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60 years on: Time for fresh start in industrial relations

Published by The Nation on Wed, 30 Sep 2020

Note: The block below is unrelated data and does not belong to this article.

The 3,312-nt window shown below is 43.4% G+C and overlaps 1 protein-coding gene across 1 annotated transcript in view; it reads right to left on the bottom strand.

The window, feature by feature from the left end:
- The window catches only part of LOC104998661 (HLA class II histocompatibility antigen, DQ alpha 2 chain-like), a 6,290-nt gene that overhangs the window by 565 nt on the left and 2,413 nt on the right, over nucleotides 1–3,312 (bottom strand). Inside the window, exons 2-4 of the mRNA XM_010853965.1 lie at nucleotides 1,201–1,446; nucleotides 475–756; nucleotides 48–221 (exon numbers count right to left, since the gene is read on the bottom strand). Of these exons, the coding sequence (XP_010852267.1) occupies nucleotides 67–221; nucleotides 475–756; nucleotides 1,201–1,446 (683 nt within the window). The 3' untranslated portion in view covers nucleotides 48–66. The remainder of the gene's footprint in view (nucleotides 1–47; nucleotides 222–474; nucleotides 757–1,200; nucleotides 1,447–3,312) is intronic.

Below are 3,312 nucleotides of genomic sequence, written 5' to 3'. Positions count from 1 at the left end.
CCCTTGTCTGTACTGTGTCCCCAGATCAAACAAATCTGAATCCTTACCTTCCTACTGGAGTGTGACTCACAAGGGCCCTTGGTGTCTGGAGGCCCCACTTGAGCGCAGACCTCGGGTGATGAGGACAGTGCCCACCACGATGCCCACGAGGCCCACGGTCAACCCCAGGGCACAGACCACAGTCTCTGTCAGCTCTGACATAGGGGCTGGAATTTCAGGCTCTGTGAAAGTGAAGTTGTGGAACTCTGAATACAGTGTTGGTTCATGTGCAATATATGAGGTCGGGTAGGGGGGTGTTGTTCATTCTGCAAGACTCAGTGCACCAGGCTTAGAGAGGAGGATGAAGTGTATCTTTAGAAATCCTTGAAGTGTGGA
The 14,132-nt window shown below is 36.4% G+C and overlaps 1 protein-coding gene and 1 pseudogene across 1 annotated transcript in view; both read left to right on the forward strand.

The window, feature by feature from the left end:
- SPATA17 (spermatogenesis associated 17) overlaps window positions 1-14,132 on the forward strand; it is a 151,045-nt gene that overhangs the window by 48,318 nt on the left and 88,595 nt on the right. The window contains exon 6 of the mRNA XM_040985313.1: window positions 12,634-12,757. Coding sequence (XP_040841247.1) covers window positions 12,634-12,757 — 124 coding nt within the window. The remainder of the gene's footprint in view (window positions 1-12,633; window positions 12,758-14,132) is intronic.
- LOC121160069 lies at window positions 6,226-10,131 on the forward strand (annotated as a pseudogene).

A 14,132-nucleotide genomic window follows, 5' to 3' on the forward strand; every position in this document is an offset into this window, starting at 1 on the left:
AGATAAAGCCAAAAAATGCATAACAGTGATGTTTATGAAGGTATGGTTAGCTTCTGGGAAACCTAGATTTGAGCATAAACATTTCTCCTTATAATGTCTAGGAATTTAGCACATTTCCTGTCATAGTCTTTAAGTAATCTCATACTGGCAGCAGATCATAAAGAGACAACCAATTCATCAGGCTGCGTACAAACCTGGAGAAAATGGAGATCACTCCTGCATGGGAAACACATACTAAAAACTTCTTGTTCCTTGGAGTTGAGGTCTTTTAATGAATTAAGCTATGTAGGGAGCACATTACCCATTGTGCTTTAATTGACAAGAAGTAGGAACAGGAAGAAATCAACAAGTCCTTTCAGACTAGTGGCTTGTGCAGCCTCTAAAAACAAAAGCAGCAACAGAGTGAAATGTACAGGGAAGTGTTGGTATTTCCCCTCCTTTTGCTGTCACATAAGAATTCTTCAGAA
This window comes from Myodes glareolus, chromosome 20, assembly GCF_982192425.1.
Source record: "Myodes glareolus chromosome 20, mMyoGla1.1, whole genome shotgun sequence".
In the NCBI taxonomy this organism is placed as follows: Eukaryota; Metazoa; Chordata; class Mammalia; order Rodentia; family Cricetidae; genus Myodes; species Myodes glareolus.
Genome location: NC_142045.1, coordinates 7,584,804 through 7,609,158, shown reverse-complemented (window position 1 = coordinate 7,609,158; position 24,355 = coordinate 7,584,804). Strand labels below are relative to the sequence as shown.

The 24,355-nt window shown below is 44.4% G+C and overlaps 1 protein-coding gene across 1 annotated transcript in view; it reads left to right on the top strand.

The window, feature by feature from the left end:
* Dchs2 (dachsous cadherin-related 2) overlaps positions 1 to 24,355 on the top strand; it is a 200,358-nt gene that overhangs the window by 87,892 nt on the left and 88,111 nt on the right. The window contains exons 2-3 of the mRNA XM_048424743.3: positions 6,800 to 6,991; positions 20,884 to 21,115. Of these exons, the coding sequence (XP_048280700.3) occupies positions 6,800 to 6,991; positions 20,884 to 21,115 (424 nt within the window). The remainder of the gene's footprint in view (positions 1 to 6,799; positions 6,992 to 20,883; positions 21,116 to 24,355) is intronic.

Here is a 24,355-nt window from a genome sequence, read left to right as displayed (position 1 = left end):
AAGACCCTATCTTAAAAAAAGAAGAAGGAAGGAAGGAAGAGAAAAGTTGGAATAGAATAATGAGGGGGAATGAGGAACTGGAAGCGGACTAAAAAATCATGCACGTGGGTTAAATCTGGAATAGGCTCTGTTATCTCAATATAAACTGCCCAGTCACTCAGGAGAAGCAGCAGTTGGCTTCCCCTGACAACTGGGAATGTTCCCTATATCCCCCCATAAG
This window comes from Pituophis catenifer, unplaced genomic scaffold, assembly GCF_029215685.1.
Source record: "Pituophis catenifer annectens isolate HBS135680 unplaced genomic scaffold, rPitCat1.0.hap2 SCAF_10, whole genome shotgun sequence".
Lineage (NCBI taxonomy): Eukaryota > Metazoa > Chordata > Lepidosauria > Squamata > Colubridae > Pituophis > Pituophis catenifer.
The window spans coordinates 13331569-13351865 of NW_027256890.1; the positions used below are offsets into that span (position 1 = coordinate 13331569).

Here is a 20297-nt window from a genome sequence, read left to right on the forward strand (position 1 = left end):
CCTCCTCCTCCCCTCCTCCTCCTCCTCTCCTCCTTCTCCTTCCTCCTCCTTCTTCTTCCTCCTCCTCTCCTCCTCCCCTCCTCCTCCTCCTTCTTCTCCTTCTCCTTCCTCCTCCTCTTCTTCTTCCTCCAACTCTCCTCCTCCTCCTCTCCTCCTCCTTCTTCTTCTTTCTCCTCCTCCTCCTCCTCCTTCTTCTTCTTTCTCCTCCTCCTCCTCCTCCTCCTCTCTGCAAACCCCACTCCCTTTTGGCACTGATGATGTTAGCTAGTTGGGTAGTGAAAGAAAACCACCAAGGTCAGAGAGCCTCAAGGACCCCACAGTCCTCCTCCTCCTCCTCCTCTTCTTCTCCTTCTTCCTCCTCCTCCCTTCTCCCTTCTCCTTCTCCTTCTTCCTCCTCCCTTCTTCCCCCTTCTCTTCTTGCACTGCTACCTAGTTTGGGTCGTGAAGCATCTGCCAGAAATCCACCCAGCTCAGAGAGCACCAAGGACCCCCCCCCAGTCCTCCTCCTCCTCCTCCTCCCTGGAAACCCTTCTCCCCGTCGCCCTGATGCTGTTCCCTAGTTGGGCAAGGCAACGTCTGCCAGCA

Kanmi AdemiluyiSIR: Tomorrow, Thursday October 1, Nigeria will celebrate its diamond anniversary. There is obviously a lot to be grateful for. However it is also a time to look at the structural and the attitudinal imbalances of the post-colonial state.The current industrial relations imbroglio is one area deserving of attention. Not a great deal has changed from the post-independence days of the labour leader number one the irascible Michael Imoudu. Like much else, industrial relations in the post-colonial state is still frozen in time and space going all the way back to its emergence in the colonial era.Both organised (when it was given the legal space) and unorganised labour played a sterling role in the struggle against foreign occupation, racial domination and the erosion of self-esteem. Sixty years on they still earn a central place in the pantheon of national liberation heroes, creating a veneer free of ethnic suspicion, a really national group.Unfortunately now with millions of Nigerians below the poverty line, the centrality and effectiveness of labour must be called into question. From a cynical perspective, labour after independence with the advent of the post-colonial state has simply become an aristocracy of labour. To be honest this is an offensive depiction. Nevertheless the issue inconvenient as it is has to be faced.The inconvenient issue of an aristocracy of labour has to be looked at from a perspective of a perceived increase in living standards for the labour leadership and declining perhaps pauperization of those they claim to represent. The turbulence of the past few days brings the dilemma once again to the fore. If labour must accept a part of the blame for the erosion of living standards, it must also be central in answering the eternal question what is to be done' .Too many institutions are frozen in the space of the colonial era, banking (focused on the short termism of the inherited AngloSaxon banking model), a police force which has not transited into a service but still bears the mindset of the enforcers of the orders of a colonial state and the labour leadership itself fixated on adversarial cut and thrust. From the perspective of the country industrial competitiveness, labours role is tragic. Nigerias post-colonial state to give an example has a hideous record on industrial safety. The safety ordinances are observed in the breach oftentimes in a way that will shame a colonial administration.When you juxtapose this with plunging living standards, 60 years on, it is time for a change. The age old adversarial model must be reworked. The empirical evidence is unambiguous, it has not delivered. A comparative analysis with the efficacy of other models in particular the Nordic and post war German model is instructive. In the era of the unexpected intrusion of the novel Covid-19, their solidity has once again been demonstrated.After so many decades of watershed debacles not least the tragiccomedy of the Udoji Awards, we really have to start afresh. Headline grabbing monetary awards inevitably ends in disillusionment. We must look at the alternatives.The present industrial relations tussle over tariff increases will be sorted out but we do 60 years on have to face the stark realities of a socially combustible erosion of living standards and work out new partnerships through which governments, labour, the private sector as well as civil society can work hand in glove create to a new competitive economy while creating sustainable development and delivering ever increasing living standards.Kanmi Ademiluyi,Osogbo, Osun State.
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